Back on the last day of December, I made the quaint statement that it looked as if January would be "a very busy month of work." The day before I made that statement, I had undertaken a project for one of my clients that had come out of nowhere. It wasn't scheduled, and at the time I accepted the job, I had no idea how much work was involved or the very tight deadline under which they needed the job completed.
For the last two weeks, as a result of this project, and two others I have been working on simultaneously, I have been drowning. So far this month, I have billed 60 hours of writing to my clients. This figure does not count the monthly work for my contract job. This figure does not include a new project with a new client that I'm starting on Friday. And the month is only half over.
I know this may not seem like a lot of work to those of you who work outside of your homes. I know for a fact that some of you put in 60 hours a week, and then come home every night to home and family responsibilities. But for me, 60 hours of writing and project management is a lot, a whole lot, when I'm chasing around a 16-month-old all day and trying to eek out 10 minutes of work here and there when she's otherwise occupied. I've been working late at night while Isabella is asleep, and early in the morning before she rises. I quit my 40-hour-a-week telecommuting gig for a reason. I ain't cut out for this kind of pressure.
So as a result of this glut of work, my home looks like a cyclone has torn through it, I have only half of my Christmas thank-you notes completed, and I am behind in reading your blogs, the later of which bugs me the most.
I also have a wicked cold, and on Sunday, I lost my voice. As in, completely. I conducted three client phone calls (one Sunday night and two yesterday) whispering into the telephone like a teenage prank caller.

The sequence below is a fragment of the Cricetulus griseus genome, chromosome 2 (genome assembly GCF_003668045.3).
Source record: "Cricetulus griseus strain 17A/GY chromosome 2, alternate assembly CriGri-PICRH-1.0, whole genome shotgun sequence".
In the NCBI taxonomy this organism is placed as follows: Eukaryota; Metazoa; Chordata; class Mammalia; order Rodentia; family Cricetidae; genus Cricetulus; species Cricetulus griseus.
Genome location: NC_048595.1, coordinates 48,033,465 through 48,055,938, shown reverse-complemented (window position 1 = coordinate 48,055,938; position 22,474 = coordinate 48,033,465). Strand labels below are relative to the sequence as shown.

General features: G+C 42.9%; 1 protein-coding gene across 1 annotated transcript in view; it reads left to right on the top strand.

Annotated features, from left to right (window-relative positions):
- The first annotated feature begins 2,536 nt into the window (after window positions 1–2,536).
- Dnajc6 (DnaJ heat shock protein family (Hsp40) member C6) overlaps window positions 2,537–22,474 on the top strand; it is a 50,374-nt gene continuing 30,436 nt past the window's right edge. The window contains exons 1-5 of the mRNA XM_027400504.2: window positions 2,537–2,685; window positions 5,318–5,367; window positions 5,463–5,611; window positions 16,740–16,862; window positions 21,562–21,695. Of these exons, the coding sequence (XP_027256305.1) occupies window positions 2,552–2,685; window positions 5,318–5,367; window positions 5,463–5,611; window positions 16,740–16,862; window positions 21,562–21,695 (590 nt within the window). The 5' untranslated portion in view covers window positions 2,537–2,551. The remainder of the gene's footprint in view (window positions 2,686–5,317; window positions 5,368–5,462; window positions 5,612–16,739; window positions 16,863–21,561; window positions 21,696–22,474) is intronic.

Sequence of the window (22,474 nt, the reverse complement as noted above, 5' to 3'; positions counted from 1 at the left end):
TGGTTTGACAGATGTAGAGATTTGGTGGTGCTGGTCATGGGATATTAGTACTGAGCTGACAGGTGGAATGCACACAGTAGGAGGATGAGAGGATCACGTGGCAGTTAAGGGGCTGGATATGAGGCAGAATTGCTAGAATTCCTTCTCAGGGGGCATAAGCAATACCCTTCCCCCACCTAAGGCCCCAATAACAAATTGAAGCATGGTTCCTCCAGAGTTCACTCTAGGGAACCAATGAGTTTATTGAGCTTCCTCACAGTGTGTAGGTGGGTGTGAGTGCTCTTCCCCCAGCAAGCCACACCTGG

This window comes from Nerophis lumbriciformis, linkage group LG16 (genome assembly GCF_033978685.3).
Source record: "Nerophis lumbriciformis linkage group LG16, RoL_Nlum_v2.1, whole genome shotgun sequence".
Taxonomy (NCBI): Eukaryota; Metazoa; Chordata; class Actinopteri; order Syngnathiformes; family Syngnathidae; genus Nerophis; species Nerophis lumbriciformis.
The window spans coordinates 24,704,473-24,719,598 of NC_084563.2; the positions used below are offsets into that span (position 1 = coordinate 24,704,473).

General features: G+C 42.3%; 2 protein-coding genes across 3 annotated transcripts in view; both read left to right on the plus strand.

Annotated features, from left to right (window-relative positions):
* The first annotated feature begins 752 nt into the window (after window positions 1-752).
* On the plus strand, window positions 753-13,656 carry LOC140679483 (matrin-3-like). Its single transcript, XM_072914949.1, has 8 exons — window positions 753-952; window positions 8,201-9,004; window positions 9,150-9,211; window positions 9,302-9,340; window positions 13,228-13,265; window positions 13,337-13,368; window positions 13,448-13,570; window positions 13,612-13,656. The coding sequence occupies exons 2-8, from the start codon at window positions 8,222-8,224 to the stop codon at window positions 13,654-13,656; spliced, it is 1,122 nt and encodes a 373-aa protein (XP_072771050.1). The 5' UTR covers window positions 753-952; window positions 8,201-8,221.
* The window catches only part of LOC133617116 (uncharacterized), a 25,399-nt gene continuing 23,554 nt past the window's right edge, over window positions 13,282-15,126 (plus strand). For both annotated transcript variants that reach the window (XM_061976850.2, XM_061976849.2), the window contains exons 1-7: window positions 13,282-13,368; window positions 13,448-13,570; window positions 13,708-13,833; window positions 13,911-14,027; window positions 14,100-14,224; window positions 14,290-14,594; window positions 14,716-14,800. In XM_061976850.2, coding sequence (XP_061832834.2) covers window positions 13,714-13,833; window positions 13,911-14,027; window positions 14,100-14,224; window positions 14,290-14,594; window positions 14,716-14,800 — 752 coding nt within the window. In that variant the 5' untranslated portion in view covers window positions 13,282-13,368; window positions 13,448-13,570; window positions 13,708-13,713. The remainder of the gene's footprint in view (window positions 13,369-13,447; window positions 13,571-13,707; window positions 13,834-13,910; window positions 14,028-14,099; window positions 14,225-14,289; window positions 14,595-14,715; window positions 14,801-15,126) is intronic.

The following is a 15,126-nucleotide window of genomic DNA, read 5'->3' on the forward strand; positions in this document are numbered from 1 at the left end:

So here's the deal. I'm having a hard time saying no to work. When I quit my FT job and started freelancing, I had this grand notion that I would have 10-15 hours a week of work, every week. If I had the occasional week where I had to work more than that, fine. But this would be the exception to an otherwise completely manageable schedule. 10-15 hours a week of writing for my business clients would give me ample time to develop a career writing for magazines, which is what I really want to do.
Guess what I've learned? The freelance world doesn't work like this. It is feast or famine. Phone ringing constantly or dead air. Inbox inundated or completely empty. Bills paid or bills delayed. Granted, since I quit my job, I've had steady work, but it has ebbed and flowed. January has been my busiest month by far.
Freelancing is hard work. It takes organization. It requires spot-on time management. And it requires balance (at least most of the time) to keep from going insane. But for the last two weeks, since making it a goal to craft a writing schedule to help me with these things, I have failed miserably in all three areas. I just haven't had the time.
Wanda Sykes is totally right. I need to get it together, baby. Problem is, I have no idea how to do it.
And with that, I am back to work.